thanks again for the thought out response.  you are correct in that I am trying to 'make' the deal work.  but that is mainly b/c this is land that we would most likely keep in our family for years.  We would use it for recreation (4 wheelers, fishing, hiking, etc) whether we monetize it or not.

but, I still want it to be a good investment.  thanks again, I have some research to do.  let you know how it turns out. 

Telecaster

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Re: Buying land and adding cabins for rent
« Reply #5 on: December 30, 2019, 05:21:08 PM »
The calculation itself isn't really very hard.   Add up all the costs, and make an estimate for the income.   The inputs can be hard to figure out, though.    You can go on VRBO or whatever and figure out what similar cabins rent for.    You can even look at their calendars and get an idea of the percent occupancy rate.   But keep in mind most people only book a month or two in advance.   I imagine the winter and summer seasons are very different.   You want to get a handle on the yearly income.   

Keep in mind you are buying a job.  Nothing wrong with that, but you have to do all the bookings, set the rates, cleaning, maintenance, all that.  Or hire a management company to do it, but that comes at a cost.   

harvestbook

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Re: Buying land and adding cabins for rent
« Reply #6 on: December 30, 2019, 06:45:13 PM »
We're thinking something similar lower in the Appalachians (NC/VA), but we're looking at it as more of an eventual "forever home" property that perhaps we can monetize in the meantime. Under this scenario, similar to the one where you say you want to keep it in the family, then pure profit margin is not the driving consideration.

But we're under no illusions that just because we want a remote, natural setting, then others will pay to stay there for visits. We already have a second home we've never bothered to rent out because of the distance and hassles, so suddenly becoming real-estate moguls doesn't seem in the cards, even though I could do a lot of the work myself and my father can operate heavy machinery for infrastructure. Trying to turn a profit on a quarter of a million dollars this way instead of sucking up 5-10 percent a year in stocks seems kind of silly, but then it goes to the emotional attachment to the land. I'd rather own land than any other asset, because you can do stuff on it.

So I'd start with just the land purchase--would you still do it even if the rental idea never came to fruition?

Car Jack

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Re: Buying land and adding cabins for rent
« Reply #7 on: December 31, 2019, 07:17:40 AM »
My first thing to check would be insurance.  Get with a good agent and go through what you would need and what it would cost.

Next, you talk about hiking and 4 wheeling and such.  Is there state land open for this stuff?  11 acres isn't enough for more than a 10 minute walk or 2 minute lap in a 4 wheeler (I own 13 acres of woods, so can estimate this pretty easily).  If the activities are on private land, there's always the risk that it can be closed off or something built on it, closing it off.

des999

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Re: Buying land and adding cabins for rent
« Reply #8 on: December 31, 2019, 08:43:00 AM »
We're thinking something similar lower in the Appalachians (NC/VA), but we're looking at it as more of an eventual "forever home" property that perhaps we can monetize in the meantime. Under this scenario, similar to the one where you say you want to keep it in the family, then pure profit margin is not the driving consideration.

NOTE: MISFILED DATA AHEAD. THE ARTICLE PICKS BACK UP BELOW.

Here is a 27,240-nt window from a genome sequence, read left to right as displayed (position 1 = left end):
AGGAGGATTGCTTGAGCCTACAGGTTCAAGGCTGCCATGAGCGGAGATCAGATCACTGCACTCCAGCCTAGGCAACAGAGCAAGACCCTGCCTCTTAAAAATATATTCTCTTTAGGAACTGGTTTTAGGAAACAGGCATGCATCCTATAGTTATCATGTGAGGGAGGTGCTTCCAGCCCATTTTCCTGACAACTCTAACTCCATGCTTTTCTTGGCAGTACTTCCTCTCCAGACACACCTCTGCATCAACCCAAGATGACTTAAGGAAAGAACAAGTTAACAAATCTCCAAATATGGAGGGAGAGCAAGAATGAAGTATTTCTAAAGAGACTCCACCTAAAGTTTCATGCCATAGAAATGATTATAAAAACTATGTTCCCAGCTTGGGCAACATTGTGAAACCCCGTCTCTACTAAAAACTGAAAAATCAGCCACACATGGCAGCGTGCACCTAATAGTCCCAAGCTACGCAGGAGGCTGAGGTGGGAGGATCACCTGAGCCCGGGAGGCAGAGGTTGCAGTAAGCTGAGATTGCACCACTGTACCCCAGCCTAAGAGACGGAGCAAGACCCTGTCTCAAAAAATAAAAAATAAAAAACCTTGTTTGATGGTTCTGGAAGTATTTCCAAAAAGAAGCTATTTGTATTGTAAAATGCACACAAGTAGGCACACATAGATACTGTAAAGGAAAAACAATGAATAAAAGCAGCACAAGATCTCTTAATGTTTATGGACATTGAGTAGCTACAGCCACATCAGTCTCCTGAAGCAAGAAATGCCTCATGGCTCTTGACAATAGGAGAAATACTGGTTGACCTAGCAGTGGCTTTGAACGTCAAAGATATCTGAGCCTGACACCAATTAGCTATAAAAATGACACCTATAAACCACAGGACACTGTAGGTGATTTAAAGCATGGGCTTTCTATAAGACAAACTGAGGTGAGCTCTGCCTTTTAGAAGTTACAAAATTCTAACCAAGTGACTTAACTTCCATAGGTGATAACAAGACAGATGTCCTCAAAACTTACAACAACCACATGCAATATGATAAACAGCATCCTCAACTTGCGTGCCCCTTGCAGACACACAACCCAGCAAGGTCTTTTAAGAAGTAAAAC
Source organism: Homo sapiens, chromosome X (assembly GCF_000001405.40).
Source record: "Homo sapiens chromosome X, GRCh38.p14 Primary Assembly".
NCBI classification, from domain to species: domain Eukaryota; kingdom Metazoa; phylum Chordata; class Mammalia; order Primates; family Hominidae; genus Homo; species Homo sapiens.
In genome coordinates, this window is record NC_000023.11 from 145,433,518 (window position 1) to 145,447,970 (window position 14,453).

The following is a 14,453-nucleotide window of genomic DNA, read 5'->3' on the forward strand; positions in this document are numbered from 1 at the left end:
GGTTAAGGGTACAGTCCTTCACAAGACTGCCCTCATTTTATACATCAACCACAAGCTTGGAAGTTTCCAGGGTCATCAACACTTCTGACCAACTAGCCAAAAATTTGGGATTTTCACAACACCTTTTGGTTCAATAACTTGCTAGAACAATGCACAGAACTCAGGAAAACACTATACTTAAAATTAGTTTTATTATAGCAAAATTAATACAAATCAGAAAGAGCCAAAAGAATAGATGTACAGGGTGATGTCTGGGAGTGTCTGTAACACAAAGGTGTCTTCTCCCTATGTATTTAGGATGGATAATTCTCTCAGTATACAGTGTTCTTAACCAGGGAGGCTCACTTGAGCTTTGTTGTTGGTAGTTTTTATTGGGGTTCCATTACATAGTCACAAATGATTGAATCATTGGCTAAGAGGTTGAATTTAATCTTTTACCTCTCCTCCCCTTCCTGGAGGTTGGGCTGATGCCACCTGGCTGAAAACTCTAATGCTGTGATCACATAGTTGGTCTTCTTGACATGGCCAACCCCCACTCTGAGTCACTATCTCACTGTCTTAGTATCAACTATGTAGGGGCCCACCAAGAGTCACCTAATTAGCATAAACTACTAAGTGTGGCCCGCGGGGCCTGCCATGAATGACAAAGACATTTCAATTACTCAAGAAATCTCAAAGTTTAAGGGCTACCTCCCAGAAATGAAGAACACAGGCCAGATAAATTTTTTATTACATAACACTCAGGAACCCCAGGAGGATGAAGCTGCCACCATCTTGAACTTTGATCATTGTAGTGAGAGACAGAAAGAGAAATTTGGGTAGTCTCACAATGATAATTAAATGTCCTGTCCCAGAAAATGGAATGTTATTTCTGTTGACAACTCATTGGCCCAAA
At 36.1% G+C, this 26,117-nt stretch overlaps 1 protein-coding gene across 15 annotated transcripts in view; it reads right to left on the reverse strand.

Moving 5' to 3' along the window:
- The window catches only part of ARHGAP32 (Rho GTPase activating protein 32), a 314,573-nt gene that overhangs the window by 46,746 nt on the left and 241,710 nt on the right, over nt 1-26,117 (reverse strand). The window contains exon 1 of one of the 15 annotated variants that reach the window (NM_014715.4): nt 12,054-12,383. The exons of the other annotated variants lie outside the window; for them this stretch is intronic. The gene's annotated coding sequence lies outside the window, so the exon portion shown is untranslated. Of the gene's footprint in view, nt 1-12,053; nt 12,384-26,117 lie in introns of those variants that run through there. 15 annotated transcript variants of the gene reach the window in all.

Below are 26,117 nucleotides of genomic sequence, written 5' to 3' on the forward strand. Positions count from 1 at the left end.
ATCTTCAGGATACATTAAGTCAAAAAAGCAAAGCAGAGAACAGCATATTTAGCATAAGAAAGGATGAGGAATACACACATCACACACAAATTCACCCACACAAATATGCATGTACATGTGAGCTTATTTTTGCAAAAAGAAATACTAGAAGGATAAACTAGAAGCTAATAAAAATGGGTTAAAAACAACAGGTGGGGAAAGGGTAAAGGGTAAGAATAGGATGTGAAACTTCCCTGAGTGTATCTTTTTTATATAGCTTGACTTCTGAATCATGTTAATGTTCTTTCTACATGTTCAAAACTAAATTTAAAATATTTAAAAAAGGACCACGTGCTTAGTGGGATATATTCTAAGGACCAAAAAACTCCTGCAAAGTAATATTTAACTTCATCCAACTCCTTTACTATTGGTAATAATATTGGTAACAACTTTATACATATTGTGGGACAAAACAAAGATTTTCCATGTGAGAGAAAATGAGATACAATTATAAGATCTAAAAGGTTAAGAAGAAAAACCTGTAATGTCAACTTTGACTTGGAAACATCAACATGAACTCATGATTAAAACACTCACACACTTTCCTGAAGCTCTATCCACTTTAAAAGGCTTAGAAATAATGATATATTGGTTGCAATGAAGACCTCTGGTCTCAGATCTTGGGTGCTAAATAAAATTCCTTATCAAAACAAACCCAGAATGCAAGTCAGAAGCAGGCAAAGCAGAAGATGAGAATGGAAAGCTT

But we're under no illusions that just because we want a remote, natural setting, then others will pay to stay there for visits. We already have a second home we've never bothered to rent out because of the distance and hassles, so suddenly becoming real-estate moguls doesn't seem in the cards, even though I could do a lot of the work myself and my father can operate heavy machinery for infrastructure. Trying to turn a profit on a quarter of a million dollars this way instead of sucking up 5-10 percent a year in stocks seems kind of silly, but then it goes to the emotional attachment to the land. I'd rather own land than any other asset, because you can do stuff on it.

So I'd start with just the land purchase--would you still do it even if the rental idea never came to fruition?

This is very similar to our situation.  I guess I can't say for sure I would do it without some way to monetize it.  But, I would be willing to do it, even if it didn't meet the normal 1% rule.

We have thought it would be a good FIRE job, as it's only 20-30 minutes from our current location.  Having never done that kind of work, I can only make assumption on how much I'd enjoy it.  I do know my wife wants to build a home some day, so if we fall in love with the setting, this could be the place. 

des999

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Re: Buying land and adding cabins for rent
« Reply #9 on: December 31, 2019, 08:47:23 AM »
My first thing to check would be insurance.  Get with a good agent and go through what you would need and what it would cost.

Next, you talk about hiking and 4 wheeling and such.  Is there state land open for this stuff?  11 acres isn't enough for more than a 10 minute walk or 2 minute lap in a 4 wheeler (I own 13 acres of woods, so can estimate this pretty easily).  If the activities are on private land, there's always the risk that it can be closed off or something built on it, closing it off.

good points, I will look into that.  Also, I don't remember seeing a well, just electric and septic.  So that could be 5-10k.

des999

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Re: Buying land and adding cabins for rent
« Reply #10 on: December 31, 2019, 08:51:01 AM »

Keep in mind you are buying a job.  Nothing wrong with that, but you have to do all the bookings, set the rates, cleaning, maintenance, all that.  Or hire a management company to do it, but that comes at a cost.


this is the real question, I am looking for something to make some money and keep me busy in FIRE, and I am hoping this could be it.  But, I'd like to attempt it first, while making good income and minimizing risk while I decide if it's something I'd enjoy.

DW is excited and said she would rather run a rental business than do her part time job, so there's that. 

If the land itself is a good enough buy, I'd do it.